How to make Katharine Hepburn’s chocolate brownies

Chocoholic Hollywood legend Katharine Hepburn left behind her own special recipe for her favourite brownies. Here’s everything you need to know to try your own.

Nathalie Morris
Updated:

Katharine Hepburn’s chocolate brownies

Katharine Hepburn’s chocolate brownies

Katharine Hepburn wasn’t just a great actor – it turns out that she also made a mean chocolate brownie. She was a notorious chocoholic and in her memoir, Me, admitted “I can eat a pound of chocolates with joy”. During her college days Hepburn and her friends used to enjoy cups of steaming hot ‘muggle’ (thick melted chocolate with condensed milk), and as an adult she developed a particular love of the dark chocolate turtles made by Beverly Hills confectioner-to-the-stars, Edelweiss.

Hepburn frequently rustled up a batch of brownies when she was over at director George Cukor’s house. She declared herself “positively the best brownie maker in the world” and, typically, was very exacting about her recipe, insisting that only unsalted butter should be used (“You can always add salt. You can’t take it away”).

According to writer-director Garson Kanin, who, with his wife Ruth Gordon penned several Katharine Hepburn/Spencer Tracy comedies including Adam’s Rib (1949) and Pat and Mike (1952), Hepburn learned to cook so that she could prepare meals for Tracy. In contrast to the culinary ineptitude demonstrated by her character Tess Harding in Woman of the Year (1942), Hepburn became skilled in the kitchen and could make a ‘perfect’ steak (Tracy’s favourite dinner).

State of the Union (1948)

State of the Union (1948)

Her brownies are also very good and have become the stuff of legend. The recipe was published as part of a profile on Hepburn in the Ladies’ Home Journal in August 1975. Different versions have since featured in a number of cookbooks and can now be found on many food blogs, as well as forming part of a now-famous anecdote published in a letter to the editor of the New York Times in 2003. In the early 1980s, the writer of the letter had been thinking of dropping out of women’s liberal arts college Bryn Mawr. Knowing that his neighbour Katharine Hepburn had attended the school, her father wrote the star a note in the hope that if anyone could talk his daughter out of quitting, she could. The phone duly rang at 7.30 the next morning, waking the daughter up. It was, of course, Katharine Hepburn, who proceeded to lecture her on the importance of staying in school. The reprimand was followed up by an invitation to come over for tea and brownies.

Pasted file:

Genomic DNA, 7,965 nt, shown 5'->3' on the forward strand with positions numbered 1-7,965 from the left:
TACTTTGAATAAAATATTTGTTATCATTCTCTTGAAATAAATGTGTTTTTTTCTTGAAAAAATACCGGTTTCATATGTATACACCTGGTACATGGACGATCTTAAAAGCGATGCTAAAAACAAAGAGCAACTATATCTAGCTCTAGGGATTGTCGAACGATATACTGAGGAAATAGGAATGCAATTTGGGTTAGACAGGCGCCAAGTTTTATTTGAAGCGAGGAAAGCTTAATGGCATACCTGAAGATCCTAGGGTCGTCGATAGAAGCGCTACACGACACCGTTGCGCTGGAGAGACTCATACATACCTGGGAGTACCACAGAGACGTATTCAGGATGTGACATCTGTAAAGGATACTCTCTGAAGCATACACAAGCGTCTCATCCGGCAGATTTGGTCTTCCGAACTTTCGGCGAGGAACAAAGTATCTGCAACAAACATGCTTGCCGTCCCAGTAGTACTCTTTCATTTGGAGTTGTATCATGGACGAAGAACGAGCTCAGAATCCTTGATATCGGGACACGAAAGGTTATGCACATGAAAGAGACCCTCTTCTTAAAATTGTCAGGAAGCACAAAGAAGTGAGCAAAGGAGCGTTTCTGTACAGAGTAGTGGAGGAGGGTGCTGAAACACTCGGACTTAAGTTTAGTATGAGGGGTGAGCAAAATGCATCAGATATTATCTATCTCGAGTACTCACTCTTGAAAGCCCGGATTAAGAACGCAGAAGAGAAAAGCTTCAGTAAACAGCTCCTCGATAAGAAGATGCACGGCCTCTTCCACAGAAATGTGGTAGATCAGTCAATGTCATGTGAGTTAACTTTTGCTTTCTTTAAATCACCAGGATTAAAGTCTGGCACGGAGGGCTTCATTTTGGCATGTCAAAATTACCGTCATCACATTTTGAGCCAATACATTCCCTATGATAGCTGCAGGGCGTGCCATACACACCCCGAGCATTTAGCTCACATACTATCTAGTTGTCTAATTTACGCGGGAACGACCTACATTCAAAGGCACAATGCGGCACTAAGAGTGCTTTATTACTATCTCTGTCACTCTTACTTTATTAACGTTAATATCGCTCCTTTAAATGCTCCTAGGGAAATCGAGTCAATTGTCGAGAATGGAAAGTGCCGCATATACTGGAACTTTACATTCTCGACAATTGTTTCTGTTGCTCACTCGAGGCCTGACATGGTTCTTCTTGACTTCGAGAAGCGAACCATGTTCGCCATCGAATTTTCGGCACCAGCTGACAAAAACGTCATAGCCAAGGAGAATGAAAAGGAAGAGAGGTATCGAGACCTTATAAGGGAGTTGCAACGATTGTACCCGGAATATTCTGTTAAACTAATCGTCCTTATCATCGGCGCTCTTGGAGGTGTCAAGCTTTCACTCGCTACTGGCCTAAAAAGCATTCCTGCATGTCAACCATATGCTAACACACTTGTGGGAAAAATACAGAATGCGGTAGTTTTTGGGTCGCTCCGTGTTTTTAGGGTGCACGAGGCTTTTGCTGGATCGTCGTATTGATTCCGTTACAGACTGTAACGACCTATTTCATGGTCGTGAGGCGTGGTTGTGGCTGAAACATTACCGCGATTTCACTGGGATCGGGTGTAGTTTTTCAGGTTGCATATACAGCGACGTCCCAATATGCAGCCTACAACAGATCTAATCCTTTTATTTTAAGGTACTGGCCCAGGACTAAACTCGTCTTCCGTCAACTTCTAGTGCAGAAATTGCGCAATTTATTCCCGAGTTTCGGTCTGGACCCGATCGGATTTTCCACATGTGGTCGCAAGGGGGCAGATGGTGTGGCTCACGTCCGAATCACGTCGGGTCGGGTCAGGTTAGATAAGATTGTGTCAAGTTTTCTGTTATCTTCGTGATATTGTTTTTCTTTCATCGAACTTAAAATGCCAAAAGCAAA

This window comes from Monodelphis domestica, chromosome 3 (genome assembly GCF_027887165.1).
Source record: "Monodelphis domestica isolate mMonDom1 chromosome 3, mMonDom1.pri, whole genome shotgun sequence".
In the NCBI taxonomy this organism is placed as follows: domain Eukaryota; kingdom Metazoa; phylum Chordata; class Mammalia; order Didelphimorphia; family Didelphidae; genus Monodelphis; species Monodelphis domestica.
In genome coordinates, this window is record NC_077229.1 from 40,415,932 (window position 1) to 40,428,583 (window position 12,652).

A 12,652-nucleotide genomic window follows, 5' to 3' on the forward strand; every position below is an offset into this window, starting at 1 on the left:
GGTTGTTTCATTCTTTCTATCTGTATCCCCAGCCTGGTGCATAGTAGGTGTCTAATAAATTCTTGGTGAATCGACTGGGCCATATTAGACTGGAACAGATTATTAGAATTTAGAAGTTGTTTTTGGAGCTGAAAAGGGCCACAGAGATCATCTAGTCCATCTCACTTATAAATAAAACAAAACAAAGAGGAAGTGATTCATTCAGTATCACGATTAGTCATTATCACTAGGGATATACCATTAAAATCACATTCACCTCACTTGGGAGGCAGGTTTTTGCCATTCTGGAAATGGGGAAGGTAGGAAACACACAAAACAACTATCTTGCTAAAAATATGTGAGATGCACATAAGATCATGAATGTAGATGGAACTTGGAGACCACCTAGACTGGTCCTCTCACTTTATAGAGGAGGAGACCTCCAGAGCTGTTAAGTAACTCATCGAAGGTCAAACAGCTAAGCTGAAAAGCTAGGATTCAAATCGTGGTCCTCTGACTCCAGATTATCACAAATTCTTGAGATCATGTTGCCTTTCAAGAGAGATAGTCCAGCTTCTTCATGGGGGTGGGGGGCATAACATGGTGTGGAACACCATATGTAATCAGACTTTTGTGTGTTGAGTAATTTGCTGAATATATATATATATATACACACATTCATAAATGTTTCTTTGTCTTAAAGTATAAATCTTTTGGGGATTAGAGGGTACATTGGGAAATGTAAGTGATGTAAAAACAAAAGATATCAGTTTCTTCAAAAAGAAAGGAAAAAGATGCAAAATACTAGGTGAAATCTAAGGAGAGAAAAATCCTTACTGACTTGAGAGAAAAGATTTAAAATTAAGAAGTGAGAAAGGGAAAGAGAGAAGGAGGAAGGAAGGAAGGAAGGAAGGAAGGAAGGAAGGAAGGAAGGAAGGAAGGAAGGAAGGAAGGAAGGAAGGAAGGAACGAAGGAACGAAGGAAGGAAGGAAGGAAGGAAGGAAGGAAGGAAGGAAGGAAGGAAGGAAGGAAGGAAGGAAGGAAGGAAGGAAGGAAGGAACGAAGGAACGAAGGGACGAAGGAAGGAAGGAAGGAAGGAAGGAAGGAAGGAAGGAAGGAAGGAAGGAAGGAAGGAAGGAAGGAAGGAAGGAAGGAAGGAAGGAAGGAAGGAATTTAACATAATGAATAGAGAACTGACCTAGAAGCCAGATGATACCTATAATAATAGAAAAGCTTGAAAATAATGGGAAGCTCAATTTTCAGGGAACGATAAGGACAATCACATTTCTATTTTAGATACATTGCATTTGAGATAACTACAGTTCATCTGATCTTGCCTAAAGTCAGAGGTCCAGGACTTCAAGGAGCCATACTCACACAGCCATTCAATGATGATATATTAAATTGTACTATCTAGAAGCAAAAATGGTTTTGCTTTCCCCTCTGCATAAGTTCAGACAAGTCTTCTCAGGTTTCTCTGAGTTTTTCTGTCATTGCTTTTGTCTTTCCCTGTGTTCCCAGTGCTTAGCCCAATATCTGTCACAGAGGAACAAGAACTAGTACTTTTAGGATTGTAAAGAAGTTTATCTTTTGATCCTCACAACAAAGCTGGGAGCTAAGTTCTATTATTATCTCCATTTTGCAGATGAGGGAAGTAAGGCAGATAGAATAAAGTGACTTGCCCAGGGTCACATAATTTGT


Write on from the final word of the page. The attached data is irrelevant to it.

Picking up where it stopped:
Hepburn later shared her brownie recipe with father and daughter, adding some crucial advice: “Don’t overbake them! They should be moist, not cakey!”

Here is the recipe she shared. It’s very quick and simple to make, perfect for fitting in around a busy film star lifestyle.

The ingredients

The ingredients

Ingredients

1/2 cup butter
1/2 cup cocoa [Hepburn’s original Ladies’ Home Journal article used 2 squares of unsweetened baking chocolate instead of cocoa]
1 cup sugar
2 eggs
1 teaspoon vanilla extract [the LHJ version suggests only1/2 teaspoon]
1/4 cup plain flour
pinch salt [or 1/4 teaspoon in LHJ]
1 cup of walnuts or pecans

Method

Katharine Hepburn's chocolate brownies

Katharine Hepburn's chocolate brownies

Katharine Hepburn's chocolate brownies

Katharine Hepburn's chocolate brownies

Katharine Hepburn's chocolate brownies

Katharine Hepburn's chocolate brownies

Pre-heat the oven to 325ºf [170/150ºc fan/Gas 4].

Melt the butter and cocoa/chocolate in a saucepan over a low heat.

Remove from the heat and stir in the sugar.

Add the vanilla extract and then beat in the eggs, one at a time. The mixture should become smooth and glossy.

Add the salt, flour and nuts. Make sure it is well-mixed and then pour into a well-buttered 8x8 inch/20cm square baking tin (if your tin is non-stick, you shouldn’t need to line it).

Katharine Hepburn says to bake for 40-45 minutes. While I don’t want to contradict her advice, I would say that 30-35 minutes is better to ensure the brownies are not over-baked and stay moist and fudgey (“not cakey!”)

Wait until the brownies are cool and then cut into squares. Hepburn suggests 12 pieces but if you’d like a slightly bigger brownie (and who wouldn’t?) try cutting into nine.

Hepburn would eat these for afternoon tea and even for breakfast. She told Charlotte Chandler: “I find teatime a delicious time to invite people to my home for a good conversation and robust tea […] Some people like a drink or two at that time [but] personally, I prefer strong tea and homemade cookies and brownies made in my home by me, and I’ve never had any complaints.”

As if anyone would ever dare to complain! In lieu of afternoon tea with the woman herself, I’d suggest enjoying one of these brownies while watching a classic Katharine Hepburn movie. And if you’re interested in trying some other fabulous film star recipes, head over to film archivist Jenny Hammerton’s excellent blog, Silver Screen Suppers.

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